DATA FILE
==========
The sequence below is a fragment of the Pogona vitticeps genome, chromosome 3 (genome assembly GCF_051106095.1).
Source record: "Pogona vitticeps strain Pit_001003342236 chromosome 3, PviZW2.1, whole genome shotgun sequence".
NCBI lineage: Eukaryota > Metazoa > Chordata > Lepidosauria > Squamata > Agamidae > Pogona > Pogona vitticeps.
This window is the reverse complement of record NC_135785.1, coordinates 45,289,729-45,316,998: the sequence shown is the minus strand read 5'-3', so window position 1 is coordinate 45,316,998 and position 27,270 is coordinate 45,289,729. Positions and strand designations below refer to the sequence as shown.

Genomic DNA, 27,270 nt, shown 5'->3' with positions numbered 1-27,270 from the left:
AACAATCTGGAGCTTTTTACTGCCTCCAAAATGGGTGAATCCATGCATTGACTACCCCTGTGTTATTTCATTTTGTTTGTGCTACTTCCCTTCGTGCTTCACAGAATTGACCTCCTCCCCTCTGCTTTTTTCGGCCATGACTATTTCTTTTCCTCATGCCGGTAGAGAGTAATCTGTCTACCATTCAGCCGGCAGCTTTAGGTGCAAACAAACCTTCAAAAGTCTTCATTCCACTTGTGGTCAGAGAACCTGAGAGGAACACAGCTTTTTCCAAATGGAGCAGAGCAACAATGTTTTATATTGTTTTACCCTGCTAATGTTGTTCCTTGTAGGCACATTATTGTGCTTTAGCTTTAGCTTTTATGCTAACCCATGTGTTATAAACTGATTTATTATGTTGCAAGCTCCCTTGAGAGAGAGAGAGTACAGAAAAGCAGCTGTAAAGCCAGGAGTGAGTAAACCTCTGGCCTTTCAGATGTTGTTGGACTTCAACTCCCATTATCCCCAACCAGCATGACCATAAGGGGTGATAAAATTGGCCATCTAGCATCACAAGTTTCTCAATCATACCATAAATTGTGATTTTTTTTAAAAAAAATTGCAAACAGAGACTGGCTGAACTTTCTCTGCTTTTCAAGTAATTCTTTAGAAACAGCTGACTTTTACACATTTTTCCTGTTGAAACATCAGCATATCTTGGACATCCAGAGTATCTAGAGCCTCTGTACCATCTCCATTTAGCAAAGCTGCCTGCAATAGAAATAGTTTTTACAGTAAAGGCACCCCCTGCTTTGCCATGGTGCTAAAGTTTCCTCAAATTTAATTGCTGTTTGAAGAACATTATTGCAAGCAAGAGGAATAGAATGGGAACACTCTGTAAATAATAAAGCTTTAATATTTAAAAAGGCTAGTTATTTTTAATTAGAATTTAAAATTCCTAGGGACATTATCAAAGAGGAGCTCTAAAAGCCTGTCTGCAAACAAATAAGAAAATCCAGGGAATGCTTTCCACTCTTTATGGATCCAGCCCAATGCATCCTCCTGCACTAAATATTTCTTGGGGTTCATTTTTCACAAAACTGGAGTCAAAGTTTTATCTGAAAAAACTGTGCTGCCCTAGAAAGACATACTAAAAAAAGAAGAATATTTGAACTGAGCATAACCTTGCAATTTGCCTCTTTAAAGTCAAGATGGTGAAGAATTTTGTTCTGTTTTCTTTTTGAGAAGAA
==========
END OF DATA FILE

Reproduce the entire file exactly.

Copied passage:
The sequence below is a fragment of the Pogona vitticeps genome, chromosome 3 (genome assembly GCF_051106095.1).
Source record: "Pogona vitticeps strain Pit_001003342236 chromosome 3, PviZW2.1, whole genome shotgun sequence".
NCBI lineage: Eukaryota > Metazoa > Chordata > Lepidosauria > Squamata > Agamidae > Pogona > Pogona vitticeps.
This window is the reverse complement of record NC_135785.1, coordinates 45,289,729-45,316,998: the sequence shown is the minus strand read 5'-3', so window position 1 is coordinate 45,316,998 and position 27,270 is coordinate 45,289,729. Positions and strand designations below refer to the sequence as shown.

Genomic DNA, 27,270 nt, shown 5'->3' with positions numbered 1-27,270 from the left:
AACAATCTGGAGCTTTTTACTGCCTCCAAAATGGGTGAATCCATGCATTGACTACCCCTGTGTTATTTCATTTTGTTTGTGCTACTTCCCTTCGTGCTTCACAGAATTGACCTCCTCCCCTCTGCTTTTTTCGGCCATGACTATTTCTTTTCCTCATGCCGGTAGAGAGTAATCTGTCTACCATTCAGCCGGCAGCTTTAGGTGCAAACAAACCTTCAAAAGTCTTCATTCCACTTGTGGTCAGAGAACCTGAGAGGAACACAGCTTTTTCCAAATGGAGCAGAGCAACAATGTTTTATATTGTTTTACCCTGCTAATGTTGTTCCTTGTAGGCACATTATTGTGCTTTAGCTTTAGCTTTTATGCTAACCCATGTGTTATAAACTGATTTATTATGTTGCAAGCTCCCTTGAGAGAGAGAGAGTACAGAAAAGCAGCTGTAAAGCCAGGAGTGAGTAAACCTCTGGCCTTTCAGATGTTGTTGGACTTCAACTCCCATTATCCCCAACCAGCATGACCATAAGGGGTGATAAAATTGGCCATCTAGCATCACAAGTTTCTCAATCATACCATAAATTGTGATTTTTTTTAAAAAAAATTGCAAACAGAGACTGGCTGAACTTTCTCTGCTTTTCAAGTAATTCTTTAGAAACAGCTGACTTTTACACATTTTTCCTGTTGAAACATCAGCATATCTTGGACATCCAGAGTATCTAGAGCCTCTGTACCATCTCCATTTAGCAAAGCTGCCTGCAATAGAAATAGTTTTTACAGTAAAGGCACCCCCTGCTTTGCCATGGTGCTAAAGTTTCCTCAAATTTAATTGCTGTTTGAAGAACATTATTGCAAGCAAGAGGAATAGAATGGGAACACTCTGTAAATAATAAAGCTTTAATATTTAAAAAGGCTAGTTATTTTTAATTAGAATTTAAAATTCCTAGGGACATTATCAAAGAGGAGCTCTAAAAGCCTGTCTGCAAACAAATAAGAAAATCCAGGGAATGCTTTCCACTCTTTATGGATCCAGCCCAATGCATCCTCCTGCACTAAATATTTCTTGGGGTTCATTTTTCACAAAACTGGAGTCAAAGTTTTATCTGAAAAAACTGTGCTGCCCTAGAAAGACATACTAAAAAAAGAAGAATATTTGAACTGAGCATAACCTTGCAATTTGCCTCTTTAAAGTCAAGATGGTGAAGAATTTTGTTCTGTTTTCTTTTTGAGAAGAA